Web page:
The Book of Life Makes Death Look Downright Fun

Photo: Twentieth Century Fox

Producer Guillermo del Toro’s name is all over The Book of Life, even though it was conceived, co-written, and directed by animator Jorge Gutierrez. It’s an understandable association, though. The film is just macabre enough to feel of a piece with del Toro’s other films, which often fuse a child’s-eye view of the world with the grim and the uncanny. Gutierrez’s animated film is a family-friendly story that celebrates Mexico and Mexican culture, in particular, el Dia de los Muertos (the Day of the Dead), the holiday reserved for communing with one’s ancestors who have passed from this world. It’s a potentially grisly setup, but the actual movie makes death look downright fun.

Before settling on a fairly conventional love triangle, the film gives some context to the Day of the Dead. Beyond our own world, there is the Land of the Remembered, where our beloved forebears go when they die, and where they live in festive, communal immortality, presided over by La Muerte (voiced by Kate del Castillo). Beyond (or beneath) that, however, lies the Land of the Forgotten, a joyless place where a whisper can turn you into dust; this is where you go if nobody in the Land of the Living remembers you, and it’s all presided over by the creepy Xibalba (Ron Perlman), a green, glowing, grinning beast covered in candles and chains. (There’s also a godlike entity called the Candlestick Maker, voiced by a rather unexpectedly joyful Ice Cube.) Less a devil and more a lovesick trickster, Xibalba makes a bet with his beloved Muerte. They find three best friends — two young boys and a girl — and each stakes their kingdom on which boy will marry the girl. Winner gets to rule the Land of the Remembered.

The film then follows the three kids as they grow up in the touristically quaint town of San Angel, which is right in the middle of Mexico (which itself is, of course, “the center of the universe,” as the film reminds us). Manolo (voiced as an adult by Diego Luna) comes from a legendary bullfighting family and is himself a talented matador, save for the fact that he hates the idea of killing bulls; he wants to play the guitar instead. Joaquin (voiced by a very game Channing Tatum) is the son of a late military hero and has been pegged for glory as the one to save San Angel from the fierce bandit Chacal. Their object of desire, Maria (Zoe Saldana), the Mayor’s daughter, is a firecracker of a beauty, well educated and independent; she’s the one who teaches Manolo the wrongness of mistreating animals when she frees some adorable pigs early on in the film, wreaking havoc in her father’s town.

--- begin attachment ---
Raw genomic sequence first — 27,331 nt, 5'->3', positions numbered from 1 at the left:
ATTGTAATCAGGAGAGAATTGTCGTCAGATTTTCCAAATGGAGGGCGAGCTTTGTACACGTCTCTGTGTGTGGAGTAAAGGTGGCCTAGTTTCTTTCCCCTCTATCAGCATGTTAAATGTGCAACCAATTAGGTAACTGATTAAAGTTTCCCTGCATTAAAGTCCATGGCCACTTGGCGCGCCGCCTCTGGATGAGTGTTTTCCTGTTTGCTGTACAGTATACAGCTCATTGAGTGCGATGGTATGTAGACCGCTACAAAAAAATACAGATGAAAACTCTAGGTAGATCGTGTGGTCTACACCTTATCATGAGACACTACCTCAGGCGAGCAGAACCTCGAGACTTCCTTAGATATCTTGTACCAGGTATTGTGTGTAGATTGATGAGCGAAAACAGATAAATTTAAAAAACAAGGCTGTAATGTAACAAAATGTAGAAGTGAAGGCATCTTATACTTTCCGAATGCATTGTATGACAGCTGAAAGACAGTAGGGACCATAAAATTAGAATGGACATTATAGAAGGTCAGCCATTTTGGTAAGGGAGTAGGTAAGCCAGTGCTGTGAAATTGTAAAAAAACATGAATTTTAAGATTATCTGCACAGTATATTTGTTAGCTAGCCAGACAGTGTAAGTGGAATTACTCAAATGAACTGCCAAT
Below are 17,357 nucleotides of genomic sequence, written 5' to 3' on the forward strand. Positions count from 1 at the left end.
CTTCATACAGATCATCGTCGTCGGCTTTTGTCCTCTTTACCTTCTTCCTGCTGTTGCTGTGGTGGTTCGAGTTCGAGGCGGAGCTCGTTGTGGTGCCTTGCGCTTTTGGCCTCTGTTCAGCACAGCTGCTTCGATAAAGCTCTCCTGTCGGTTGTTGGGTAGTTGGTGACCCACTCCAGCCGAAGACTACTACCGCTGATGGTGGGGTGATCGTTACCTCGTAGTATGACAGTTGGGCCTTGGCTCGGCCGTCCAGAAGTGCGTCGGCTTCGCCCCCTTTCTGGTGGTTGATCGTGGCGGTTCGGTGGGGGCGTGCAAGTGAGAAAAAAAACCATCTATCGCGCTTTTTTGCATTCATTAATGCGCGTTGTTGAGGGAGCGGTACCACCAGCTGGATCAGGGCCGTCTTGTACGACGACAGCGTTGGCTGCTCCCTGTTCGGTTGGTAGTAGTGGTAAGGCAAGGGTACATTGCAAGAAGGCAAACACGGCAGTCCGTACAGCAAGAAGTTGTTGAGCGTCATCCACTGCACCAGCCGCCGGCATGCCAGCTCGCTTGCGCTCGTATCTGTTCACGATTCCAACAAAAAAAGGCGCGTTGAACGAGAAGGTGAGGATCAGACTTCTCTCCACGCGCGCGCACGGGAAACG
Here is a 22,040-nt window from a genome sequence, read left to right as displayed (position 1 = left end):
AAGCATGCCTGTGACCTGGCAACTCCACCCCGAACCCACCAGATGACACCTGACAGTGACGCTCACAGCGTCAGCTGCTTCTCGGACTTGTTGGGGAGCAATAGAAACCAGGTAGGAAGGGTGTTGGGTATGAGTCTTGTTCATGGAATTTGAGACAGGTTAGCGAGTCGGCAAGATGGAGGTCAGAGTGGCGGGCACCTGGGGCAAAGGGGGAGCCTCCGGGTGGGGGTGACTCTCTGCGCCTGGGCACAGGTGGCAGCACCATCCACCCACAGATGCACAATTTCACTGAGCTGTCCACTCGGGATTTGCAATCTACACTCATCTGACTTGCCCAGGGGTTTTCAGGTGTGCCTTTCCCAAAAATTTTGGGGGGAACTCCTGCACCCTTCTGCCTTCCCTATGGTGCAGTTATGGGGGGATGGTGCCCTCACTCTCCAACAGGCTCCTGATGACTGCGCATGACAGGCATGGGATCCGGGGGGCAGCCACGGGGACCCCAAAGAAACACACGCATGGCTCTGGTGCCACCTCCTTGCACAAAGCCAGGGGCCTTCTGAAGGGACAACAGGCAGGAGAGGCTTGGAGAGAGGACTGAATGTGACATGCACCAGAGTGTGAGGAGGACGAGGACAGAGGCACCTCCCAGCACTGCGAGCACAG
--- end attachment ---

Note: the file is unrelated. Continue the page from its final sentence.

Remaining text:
The playful rivalry of Manolo and Joaquin for Maria is egged on by Xibalba and La Muerte in somewhat schematic though visually inventive ways. I’m sure I’m not revealing any big surprises when I say that a journey through the Lands of the Remembered and the Forgotten is in the cards for some of our heroes. If the human characters are designed to look like carved wooden puppets, the dead simply look like carved wooden skeletons, just a degree more ornate and unreal. And the Land of the Remembered feels at times like a roller-coaster ride crossed with a carnival, a landscape cluttered with luminous pyramids and castles and plazas and skull-shaped hot-air balloons as far as the eye can see, in keeping with the film’s festive take on the afterlife. There’s no color scheme, there’s just color, everywhere — which makes sense, because we miss it all when we enter the Realm of the Forgotten.

Such a crowded, colorful, more-is-not-nearly-enough aesthetic could easily have felt garish and confusing. But for some reason, it doesn’t. Maybe it’s just the fact that, as the story becomes more and more predictable, the imagery gets more delirious. And that eye-popping sense of wonder actually helps mitigate the film’s more conventional elements. The too-cute-by-half contemporary pop songs played by street musicians, for example, feel somehow more surreal when done against such a crazed colorful backdrop; and the hero’s predictable journey through a visually florid underworld becomes something we anticipate, rather than just jadedly accept. The Book of Life may be all surface … but wow, what a surface.